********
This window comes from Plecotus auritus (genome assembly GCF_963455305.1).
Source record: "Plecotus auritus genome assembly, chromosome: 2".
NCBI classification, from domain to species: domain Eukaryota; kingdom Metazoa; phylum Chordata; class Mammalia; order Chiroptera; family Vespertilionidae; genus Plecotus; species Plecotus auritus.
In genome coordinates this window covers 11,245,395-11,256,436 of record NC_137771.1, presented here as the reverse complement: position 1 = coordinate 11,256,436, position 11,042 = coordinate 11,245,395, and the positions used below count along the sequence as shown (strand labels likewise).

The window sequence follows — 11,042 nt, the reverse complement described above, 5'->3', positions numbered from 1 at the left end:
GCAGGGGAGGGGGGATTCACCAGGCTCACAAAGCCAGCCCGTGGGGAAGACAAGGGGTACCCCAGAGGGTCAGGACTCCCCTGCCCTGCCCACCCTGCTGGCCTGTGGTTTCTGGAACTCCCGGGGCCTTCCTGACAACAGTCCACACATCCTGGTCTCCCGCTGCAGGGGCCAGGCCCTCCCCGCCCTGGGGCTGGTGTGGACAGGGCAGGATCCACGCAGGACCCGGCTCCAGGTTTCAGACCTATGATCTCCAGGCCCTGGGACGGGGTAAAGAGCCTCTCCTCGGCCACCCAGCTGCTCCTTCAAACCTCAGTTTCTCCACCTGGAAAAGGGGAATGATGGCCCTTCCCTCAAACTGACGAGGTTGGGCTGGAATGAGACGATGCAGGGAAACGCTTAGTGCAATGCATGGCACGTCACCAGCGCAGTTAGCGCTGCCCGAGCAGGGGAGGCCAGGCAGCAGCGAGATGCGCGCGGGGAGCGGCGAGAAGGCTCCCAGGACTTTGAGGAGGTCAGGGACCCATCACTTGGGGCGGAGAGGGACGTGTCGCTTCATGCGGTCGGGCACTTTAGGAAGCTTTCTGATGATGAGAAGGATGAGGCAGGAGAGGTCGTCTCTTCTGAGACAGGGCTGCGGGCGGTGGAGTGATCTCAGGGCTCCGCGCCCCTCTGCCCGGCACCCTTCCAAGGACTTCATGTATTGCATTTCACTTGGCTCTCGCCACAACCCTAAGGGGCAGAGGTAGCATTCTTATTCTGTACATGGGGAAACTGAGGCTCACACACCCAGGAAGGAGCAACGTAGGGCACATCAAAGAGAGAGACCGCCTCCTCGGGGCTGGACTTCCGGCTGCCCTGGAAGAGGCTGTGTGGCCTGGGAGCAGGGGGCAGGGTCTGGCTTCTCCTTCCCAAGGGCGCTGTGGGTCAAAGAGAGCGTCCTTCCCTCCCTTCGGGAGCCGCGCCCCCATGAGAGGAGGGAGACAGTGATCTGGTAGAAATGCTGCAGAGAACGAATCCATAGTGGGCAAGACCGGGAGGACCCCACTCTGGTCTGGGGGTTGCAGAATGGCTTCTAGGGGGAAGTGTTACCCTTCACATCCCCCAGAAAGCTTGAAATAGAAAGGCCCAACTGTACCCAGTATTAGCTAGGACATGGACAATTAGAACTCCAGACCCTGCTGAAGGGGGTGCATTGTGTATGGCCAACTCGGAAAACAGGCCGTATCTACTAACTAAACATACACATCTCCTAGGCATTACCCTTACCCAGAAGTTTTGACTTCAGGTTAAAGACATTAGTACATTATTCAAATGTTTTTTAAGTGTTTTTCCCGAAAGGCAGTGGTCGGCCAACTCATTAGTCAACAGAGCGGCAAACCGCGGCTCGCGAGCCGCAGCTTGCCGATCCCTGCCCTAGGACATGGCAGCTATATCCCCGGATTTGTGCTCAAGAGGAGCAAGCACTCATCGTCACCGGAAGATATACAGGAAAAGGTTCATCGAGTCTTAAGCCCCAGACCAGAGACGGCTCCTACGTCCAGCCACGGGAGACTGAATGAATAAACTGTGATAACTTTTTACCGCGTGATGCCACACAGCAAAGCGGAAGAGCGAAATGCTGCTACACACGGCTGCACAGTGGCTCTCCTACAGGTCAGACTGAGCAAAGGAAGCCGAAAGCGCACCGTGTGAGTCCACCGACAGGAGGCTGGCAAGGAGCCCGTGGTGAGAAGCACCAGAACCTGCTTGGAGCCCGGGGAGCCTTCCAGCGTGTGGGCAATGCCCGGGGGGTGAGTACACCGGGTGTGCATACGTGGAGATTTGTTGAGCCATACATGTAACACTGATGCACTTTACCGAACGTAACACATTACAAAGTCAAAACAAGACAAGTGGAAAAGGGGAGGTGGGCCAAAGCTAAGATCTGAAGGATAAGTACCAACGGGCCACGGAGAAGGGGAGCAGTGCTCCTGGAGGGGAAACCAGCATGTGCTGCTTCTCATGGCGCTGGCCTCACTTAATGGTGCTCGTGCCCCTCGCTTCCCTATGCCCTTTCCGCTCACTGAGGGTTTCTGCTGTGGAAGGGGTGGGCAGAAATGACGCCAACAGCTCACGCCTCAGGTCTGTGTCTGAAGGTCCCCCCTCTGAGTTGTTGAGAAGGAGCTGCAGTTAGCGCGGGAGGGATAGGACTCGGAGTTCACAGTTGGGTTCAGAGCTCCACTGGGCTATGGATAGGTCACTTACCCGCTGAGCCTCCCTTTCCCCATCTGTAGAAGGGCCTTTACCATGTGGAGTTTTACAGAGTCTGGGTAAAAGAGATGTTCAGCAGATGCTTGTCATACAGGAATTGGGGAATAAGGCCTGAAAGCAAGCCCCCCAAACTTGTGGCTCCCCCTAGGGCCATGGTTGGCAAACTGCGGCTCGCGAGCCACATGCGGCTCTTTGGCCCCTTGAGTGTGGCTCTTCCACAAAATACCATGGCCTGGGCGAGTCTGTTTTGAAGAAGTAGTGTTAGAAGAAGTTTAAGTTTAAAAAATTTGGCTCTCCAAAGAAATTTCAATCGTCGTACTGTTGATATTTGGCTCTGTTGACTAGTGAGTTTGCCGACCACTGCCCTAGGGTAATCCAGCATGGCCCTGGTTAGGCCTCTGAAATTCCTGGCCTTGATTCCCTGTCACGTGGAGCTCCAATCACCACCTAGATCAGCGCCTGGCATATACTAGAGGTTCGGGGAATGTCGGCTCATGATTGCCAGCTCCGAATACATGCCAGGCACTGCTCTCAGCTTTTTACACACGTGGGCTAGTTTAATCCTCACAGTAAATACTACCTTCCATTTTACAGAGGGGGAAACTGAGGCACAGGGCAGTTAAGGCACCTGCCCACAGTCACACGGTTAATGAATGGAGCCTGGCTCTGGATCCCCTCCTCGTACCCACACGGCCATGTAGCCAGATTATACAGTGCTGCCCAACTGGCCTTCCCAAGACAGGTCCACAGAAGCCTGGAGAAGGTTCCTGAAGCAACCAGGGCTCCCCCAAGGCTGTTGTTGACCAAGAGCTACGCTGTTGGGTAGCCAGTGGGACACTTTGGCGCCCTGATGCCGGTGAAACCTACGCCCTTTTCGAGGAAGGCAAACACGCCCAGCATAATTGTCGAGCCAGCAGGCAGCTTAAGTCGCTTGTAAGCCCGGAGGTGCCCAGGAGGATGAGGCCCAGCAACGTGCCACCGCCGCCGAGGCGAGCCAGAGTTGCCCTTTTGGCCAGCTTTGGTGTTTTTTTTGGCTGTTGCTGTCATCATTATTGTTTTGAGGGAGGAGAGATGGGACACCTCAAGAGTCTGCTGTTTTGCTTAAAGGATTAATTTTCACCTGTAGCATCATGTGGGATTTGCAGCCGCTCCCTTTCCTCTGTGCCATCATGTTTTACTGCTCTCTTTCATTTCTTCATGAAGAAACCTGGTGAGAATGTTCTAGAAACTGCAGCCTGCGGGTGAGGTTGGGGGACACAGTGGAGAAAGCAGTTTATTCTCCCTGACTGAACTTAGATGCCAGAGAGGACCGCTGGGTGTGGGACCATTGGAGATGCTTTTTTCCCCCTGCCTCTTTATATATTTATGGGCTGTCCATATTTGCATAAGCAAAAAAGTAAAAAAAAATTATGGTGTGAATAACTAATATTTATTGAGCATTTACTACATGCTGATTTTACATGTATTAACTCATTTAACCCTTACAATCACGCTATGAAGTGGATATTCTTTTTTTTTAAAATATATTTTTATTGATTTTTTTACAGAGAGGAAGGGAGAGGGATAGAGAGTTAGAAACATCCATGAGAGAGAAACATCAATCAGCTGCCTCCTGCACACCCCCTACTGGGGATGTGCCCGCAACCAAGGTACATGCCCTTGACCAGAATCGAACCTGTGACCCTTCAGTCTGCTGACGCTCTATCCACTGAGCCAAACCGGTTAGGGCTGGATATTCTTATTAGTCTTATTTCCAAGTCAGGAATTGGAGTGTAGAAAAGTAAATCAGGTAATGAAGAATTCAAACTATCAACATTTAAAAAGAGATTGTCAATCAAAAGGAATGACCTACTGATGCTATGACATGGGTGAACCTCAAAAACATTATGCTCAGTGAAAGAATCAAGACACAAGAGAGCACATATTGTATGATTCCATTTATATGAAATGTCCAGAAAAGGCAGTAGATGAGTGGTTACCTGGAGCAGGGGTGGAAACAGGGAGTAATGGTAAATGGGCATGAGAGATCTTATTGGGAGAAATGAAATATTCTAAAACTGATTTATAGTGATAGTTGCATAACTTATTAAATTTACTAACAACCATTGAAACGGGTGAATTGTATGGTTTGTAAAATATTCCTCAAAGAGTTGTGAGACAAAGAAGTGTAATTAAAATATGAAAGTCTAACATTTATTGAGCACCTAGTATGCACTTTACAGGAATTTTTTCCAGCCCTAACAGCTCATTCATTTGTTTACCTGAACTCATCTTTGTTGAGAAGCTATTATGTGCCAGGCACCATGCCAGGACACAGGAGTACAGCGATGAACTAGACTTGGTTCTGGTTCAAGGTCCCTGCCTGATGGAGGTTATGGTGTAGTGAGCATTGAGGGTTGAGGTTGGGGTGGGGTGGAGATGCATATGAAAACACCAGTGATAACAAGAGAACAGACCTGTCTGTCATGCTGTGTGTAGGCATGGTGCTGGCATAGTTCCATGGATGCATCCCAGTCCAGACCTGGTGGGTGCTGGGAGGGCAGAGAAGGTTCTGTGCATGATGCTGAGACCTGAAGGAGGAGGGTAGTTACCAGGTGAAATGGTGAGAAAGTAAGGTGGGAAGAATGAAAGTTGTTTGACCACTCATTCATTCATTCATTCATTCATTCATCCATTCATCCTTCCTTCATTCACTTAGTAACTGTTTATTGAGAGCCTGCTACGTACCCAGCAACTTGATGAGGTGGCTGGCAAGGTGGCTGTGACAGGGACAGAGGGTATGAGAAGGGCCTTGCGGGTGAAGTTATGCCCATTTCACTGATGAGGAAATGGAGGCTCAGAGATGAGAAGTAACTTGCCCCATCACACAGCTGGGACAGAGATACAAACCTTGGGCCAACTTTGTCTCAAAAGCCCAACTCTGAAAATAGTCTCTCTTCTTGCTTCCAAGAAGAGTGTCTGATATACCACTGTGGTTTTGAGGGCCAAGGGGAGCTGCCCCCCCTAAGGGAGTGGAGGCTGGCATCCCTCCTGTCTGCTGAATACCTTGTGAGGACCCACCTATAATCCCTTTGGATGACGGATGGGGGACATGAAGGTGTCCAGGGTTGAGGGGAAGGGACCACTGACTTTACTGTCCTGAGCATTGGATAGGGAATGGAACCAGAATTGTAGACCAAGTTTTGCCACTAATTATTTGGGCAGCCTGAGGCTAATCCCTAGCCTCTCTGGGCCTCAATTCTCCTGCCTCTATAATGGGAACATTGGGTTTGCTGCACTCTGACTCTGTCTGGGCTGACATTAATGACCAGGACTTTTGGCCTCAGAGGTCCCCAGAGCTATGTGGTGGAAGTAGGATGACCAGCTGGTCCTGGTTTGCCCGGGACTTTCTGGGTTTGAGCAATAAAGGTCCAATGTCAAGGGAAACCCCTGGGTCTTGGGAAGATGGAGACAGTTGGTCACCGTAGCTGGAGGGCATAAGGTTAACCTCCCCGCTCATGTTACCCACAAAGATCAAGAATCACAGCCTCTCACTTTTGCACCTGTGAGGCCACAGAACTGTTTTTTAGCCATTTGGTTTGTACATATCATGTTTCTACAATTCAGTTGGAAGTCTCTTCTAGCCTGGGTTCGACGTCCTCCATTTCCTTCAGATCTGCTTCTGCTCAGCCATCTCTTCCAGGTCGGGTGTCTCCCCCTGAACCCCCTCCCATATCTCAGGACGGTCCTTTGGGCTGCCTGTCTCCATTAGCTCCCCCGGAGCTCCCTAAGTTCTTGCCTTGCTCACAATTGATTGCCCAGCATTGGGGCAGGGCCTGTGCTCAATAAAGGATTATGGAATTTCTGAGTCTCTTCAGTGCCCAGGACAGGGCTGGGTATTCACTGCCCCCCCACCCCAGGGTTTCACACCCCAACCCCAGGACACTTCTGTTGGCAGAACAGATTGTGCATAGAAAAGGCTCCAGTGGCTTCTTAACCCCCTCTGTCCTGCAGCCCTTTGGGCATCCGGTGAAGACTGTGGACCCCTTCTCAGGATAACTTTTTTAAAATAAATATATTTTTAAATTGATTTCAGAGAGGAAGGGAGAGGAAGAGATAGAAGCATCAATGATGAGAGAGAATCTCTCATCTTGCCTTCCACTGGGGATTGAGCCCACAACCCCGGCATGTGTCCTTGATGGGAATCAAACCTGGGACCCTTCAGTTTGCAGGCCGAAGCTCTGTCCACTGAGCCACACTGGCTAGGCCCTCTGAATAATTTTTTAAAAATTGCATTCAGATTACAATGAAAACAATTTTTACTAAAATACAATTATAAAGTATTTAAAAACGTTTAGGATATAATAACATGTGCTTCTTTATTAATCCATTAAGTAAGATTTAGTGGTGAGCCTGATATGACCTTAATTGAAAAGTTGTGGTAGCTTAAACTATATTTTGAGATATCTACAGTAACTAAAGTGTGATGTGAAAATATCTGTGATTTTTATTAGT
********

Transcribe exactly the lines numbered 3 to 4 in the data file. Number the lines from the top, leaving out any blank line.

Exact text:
NCBI classification, from domain to species: domain Eukaryota; kingdom Metazoa; phylum Chordata; class Mammalia; order Chiroptera; family Vespertilionidae; genus Plecotus; species Plecotus auritus.
In genome coordinates this window covers 11,245,395-11,256,436 of record NC_137771.1, presented here as the reverse complement: position 1 = coordinate 11,256,436, position 11,042 = coordinate 11,245,395, and the positions used below count along the sequence as shown (strand labels likewise).